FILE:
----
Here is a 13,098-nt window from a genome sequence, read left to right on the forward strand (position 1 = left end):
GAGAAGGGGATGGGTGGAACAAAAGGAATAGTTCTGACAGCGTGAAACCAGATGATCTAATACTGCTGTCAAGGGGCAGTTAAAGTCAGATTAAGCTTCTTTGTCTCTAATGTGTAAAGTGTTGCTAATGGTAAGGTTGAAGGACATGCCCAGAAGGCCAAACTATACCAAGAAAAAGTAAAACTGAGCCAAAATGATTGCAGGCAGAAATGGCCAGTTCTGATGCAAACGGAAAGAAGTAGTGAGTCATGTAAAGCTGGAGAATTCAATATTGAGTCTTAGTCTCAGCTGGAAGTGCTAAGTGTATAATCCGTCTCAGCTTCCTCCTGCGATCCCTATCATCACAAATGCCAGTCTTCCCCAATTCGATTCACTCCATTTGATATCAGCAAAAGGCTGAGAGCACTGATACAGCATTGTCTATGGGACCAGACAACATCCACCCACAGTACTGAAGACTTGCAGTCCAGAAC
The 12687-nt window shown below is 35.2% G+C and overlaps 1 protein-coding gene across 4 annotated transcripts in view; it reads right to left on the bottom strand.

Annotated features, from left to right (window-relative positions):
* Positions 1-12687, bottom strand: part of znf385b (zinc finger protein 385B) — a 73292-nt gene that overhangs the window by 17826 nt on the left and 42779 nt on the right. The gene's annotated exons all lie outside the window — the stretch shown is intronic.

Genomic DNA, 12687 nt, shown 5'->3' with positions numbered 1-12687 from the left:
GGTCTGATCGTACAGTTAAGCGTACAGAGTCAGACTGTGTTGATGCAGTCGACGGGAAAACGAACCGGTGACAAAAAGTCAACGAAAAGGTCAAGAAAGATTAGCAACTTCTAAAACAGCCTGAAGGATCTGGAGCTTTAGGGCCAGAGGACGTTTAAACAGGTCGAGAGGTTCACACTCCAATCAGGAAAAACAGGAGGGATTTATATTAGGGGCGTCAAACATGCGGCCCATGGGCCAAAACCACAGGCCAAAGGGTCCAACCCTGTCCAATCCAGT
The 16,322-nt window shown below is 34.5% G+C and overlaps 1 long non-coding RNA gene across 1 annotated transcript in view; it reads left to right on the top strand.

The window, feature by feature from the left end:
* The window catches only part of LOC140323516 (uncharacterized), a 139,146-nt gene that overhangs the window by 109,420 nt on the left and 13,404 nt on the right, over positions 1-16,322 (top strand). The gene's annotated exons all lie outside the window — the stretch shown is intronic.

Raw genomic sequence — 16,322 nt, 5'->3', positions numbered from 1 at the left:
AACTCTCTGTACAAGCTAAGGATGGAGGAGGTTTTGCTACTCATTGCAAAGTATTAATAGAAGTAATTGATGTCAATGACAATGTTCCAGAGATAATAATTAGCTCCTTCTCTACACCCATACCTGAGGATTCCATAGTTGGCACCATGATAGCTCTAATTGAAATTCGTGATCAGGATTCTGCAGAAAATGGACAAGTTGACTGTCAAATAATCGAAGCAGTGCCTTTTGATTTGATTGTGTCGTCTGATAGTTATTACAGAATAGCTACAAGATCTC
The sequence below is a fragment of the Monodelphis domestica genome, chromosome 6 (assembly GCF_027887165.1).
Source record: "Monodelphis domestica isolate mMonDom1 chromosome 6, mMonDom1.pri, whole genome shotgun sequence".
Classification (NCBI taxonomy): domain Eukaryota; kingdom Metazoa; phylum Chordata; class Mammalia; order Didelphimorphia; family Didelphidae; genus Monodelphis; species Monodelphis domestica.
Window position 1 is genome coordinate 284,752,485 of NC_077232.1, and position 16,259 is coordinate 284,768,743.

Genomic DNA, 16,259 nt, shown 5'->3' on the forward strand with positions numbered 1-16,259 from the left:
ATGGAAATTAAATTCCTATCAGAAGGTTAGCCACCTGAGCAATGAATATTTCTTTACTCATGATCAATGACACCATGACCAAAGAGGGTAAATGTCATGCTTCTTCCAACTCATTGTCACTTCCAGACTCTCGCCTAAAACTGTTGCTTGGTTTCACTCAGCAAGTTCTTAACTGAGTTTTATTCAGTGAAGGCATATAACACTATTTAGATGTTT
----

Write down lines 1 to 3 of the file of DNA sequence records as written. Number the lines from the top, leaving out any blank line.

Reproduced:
Here is a 13,098-nt window from a genome sequence, read left to right on the forward strand (position 1 = left end):
GAGAAGGGGATGGGTGGAACAAAAGGAATAGTTCTGACAGCGTGAAACCAGATGATCTAATACTGCTGTCAAGGGGCAGTTAAAGTCAGATTAAGCTTCTTTGTCTCTAATGTGTAAAGTGTTGCTAATGGTAAGGTTGAAGGACATGCCCAGAAGGCCAAACTATACCAAGAAAAAGTAAAACTGAGCCAAAATGATTGCAGGCAGAAATGGCCAGTTCTGATGCAAACGGAAAGAAGTAGTGAGTCATGTAAAGCTGGAGAATTCAATATTGAGTCTTAGTCTCAGCTGGAAGTGCTAAGTGTATAATCCGTCTCAGCTTCCTCCTGCGATCCCTATCATCACAAATGCCAGTCTTCCCCAATTCGATTCACTCCATTTGATATCAGCAAAAGGCTGAGAGCACTGATACAGCATTGTCTATGGGACCAGACAACATCCACCCACAGTACTGAAGACTTGCAGTCCAGAAC
The 12687-nt window shown below is 35.2% G+C and overlaps 1 protein-coding gene across 4 annotated transcripts in view; it reads right to left on the bottom strand.